Madonna of the Trail

The Many Madonnas (of the Trail)

A Pioneer Woman

The “Madonna of the Trail” statue on the edge of Wheeling Park along Route 40 is hard to miss. It has become an icon in Wheeling and has been featured prominently on everything from welcome signs to tourism brochures.

The sculpture itself depicts a 10-foot tall, 19th century era, pioneer woman, holding a rifle in one hand and cradling an infant in the other with a young boy clutching her skirts. Her features are stern, almost traditionally masculine, and she is stepping forward boldly—as if into her future in the West.

But…most people don’t realize that Wheeling’s Madonna isn’t the only statue of its kind. There are twelve—all across the United States.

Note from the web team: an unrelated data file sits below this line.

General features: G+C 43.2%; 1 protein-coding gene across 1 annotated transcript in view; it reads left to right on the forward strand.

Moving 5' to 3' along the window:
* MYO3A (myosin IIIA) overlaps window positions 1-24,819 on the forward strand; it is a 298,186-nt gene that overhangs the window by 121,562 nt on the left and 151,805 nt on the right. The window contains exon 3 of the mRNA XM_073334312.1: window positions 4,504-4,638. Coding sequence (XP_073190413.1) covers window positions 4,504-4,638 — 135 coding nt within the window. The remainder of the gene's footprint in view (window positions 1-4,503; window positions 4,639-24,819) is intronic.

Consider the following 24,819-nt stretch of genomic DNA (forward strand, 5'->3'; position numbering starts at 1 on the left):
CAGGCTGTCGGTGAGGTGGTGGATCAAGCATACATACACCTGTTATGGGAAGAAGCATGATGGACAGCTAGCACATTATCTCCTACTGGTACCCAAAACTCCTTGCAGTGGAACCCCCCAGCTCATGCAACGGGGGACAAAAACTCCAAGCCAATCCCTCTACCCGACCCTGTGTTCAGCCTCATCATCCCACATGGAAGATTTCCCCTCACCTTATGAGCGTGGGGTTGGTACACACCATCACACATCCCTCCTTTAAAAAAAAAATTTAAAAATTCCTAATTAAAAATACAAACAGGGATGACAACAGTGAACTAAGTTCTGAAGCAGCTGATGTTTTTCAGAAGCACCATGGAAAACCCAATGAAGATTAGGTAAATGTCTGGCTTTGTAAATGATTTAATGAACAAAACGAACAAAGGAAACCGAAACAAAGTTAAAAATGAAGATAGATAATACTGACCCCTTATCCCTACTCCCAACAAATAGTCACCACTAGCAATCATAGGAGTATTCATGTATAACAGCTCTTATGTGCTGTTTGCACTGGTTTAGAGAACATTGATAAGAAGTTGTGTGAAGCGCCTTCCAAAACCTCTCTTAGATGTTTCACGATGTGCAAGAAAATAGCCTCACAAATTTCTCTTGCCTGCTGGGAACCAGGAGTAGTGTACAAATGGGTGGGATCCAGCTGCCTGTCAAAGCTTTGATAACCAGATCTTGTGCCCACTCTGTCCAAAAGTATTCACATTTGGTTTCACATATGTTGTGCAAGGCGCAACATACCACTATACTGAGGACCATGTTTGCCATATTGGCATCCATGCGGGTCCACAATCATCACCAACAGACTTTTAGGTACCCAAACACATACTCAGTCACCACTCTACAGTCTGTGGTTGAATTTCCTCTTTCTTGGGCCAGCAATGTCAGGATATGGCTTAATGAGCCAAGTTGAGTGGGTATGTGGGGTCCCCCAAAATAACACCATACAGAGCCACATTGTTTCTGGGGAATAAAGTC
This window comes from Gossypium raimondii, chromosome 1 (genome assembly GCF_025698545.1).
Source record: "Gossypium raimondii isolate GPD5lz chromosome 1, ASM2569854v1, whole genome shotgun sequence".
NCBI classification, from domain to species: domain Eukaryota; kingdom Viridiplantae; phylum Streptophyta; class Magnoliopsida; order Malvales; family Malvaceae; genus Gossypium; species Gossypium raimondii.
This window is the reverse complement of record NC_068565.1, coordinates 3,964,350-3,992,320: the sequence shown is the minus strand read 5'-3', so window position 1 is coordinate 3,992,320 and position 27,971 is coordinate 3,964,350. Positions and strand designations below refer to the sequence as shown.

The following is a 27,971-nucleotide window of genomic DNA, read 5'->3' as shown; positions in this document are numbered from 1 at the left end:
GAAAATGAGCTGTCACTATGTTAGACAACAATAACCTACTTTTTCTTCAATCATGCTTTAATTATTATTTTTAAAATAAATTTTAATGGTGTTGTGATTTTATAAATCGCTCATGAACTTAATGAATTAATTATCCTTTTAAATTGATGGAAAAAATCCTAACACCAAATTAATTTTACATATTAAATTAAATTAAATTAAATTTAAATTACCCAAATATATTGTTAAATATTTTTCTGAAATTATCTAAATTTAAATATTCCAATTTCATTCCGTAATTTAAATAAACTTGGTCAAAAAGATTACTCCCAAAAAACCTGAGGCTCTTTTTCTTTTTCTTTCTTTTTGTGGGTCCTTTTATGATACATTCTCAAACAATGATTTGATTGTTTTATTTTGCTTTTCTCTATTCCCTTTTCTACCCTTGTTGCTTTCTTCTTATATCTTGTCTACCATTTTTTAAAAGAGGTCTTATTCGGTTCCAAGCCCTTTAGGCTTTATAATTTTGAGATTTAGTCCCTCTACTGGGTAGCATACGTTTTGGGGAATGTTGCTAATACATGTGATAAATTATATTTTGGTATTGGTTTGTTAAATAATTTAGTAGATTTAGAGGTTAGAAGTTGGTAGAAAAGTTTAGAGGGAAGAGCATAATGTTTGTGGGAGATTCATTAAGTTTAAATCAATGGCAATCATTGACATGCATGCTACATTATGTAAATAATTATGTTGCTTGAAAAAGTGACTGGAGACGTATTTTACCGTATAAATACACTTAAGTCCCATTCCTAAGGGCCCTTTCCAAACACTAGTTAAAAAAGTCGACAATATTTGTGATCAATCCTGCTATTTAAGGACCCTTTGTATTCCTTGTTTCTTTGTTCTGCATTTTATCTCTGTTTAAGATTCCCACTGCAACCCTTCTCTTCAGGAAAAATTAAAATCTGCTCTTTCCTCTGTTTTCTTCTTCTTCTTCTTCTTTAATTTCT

Many Madonnas

In the early 20th century, the National Society of the Daughters of the American Revolution (NSDAR) and the newly-created National Old Trails Road Association (NOTR) teamed up to designate and commemorate the National Old Trails Road. The commemorative road system stretches from Maryland to California and is largely made up of the National Road (Route 40) and the Santa Fe Trail. After the Industrial Revolution, travel by automobile was becoming more popular and accessible in the early 1900s, spurring a sense of nostalgia for the old trails and migration by covered wagon.1

In honor of the American women—pioneer women—who traveled west and built new lives along these trails, NSDAR and NOTR commissioned sculptor August Leimbach to create twelve identical Madonna of the Trial statues, one for each state the National Old Trails Road passed through. All of the statues were made out of a cost-effective algonite and installed between 1928 and 1929, each costing $1,000.2

Postcard of the Madonna of the Trail Monument
Postcard of the Madonna of the Trail Monument, Wheeling, circa 1953 (courtesy of the Ohio County Public Library Archive)